I too participated marginally in the early days of the USGBC and with the LEED-ND program. I found the goals to be very high and admirable, but the final resolution to be somewhat lacking. LEED-ND may be better than a typical new subdivision in the US, but it pales in comparison to many of our older neighborhood clusters, both in cities and smaller towns. Behnisch US prefers not to build to LEED standards, because they believe they can far exceed the metrics with their own approach - specifically referring to instances where products which are not needed (like certain floor surfaces or wall coatings) are specced in order to acquire the points associated with them.

Finally, I have to wonder if LEED is a sufficient protocol to encourage the creation of buildings that will become cherished, buildings that will be able to endure and live over centuries, rather than investment structures built to a spreadsheet and a pro forma, which will be demolished at the end of their investment cycle. But I return to the indications that LEED is fully able to grow, change and mature, to be a living standard that will continue to do a better job over time.

T. CaineJan 27 2013 09:59 PM

It's certainly an issue that seems to keep on going. I think there are a lot of good comments and thoughts here, but overall I agree most with Jon Seward's comments. LEED is a productive addition to the building and design industry that achieves incremental improvement.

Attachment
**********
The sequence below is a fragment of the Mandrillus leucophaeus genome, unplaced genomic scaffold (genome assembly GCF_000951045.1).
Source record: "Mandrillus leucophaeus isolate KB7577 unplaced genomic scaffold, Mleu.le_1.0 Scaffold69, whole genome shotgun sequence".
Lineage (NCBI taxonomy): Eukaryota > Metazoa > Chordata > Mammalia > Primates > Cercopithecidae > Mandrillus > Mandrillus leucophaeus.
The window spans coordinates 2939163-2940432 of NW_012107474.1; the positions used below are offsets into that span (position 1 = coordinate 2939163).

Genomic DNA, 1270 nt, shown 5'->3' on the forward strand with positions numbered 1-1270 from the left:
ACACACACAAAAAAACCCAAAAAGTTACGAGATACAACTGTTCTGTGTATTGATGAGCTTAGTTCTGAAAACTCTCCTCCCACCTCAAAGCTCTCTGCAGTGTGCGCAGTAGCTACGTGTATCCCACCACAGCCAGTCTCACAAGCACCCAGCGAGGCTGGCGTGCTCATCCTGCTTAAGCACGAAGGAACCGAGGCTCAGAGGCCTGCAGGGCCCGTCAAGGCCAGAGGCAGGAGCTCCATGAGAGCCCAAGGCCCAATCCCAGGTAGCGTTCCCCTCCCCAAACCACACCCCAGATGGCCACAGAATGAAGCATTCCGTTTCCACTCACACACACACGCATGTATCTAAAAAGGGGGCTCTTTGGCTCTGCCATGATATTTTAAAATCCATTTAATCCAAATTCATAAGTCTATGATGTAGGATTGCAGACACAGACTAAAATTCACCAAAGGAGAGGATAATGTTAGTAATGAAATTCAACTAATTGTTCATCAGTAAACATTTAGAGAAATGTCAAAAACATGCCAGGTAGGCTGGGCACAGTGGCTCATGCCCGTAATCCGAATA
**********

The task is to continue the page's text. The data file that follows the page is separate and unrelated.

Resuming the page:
Let's remember that the reason we are having this debate at all is in a large part due to the fact that LEED has elevated the topic of green building to a point of accessible discussion for more people. Building sustainability has become something outside of the building and design industry because it now exists as something that people can buy--even if they don't completely understand it. The fact that a house like this wants a LEED label is a testament to the value someone thinks it holds.

That being said, I agree that this isn't the kind of building that we want as the face of a more sustainable future. This isn't a new face of efficiency. It's just the face of consumption and it isn't really all that new.

Beyond just awareness, the real goal of LEED for me is to gradually raise the standard. In New York, the new energy code actually exceeds LEED in some areas. That's the end goal we should be looking for.

*As an aside to the first comment. "Regulating" people to live in any conditions is not really the goal of sustainability, but the fact of the matter is that in its current likeness, suburbs in America are grossly inefficient. Take it as you will, but for most suburban dwellers it is difficult to offset that inefficiency of space, energy and travel with products and technological changes.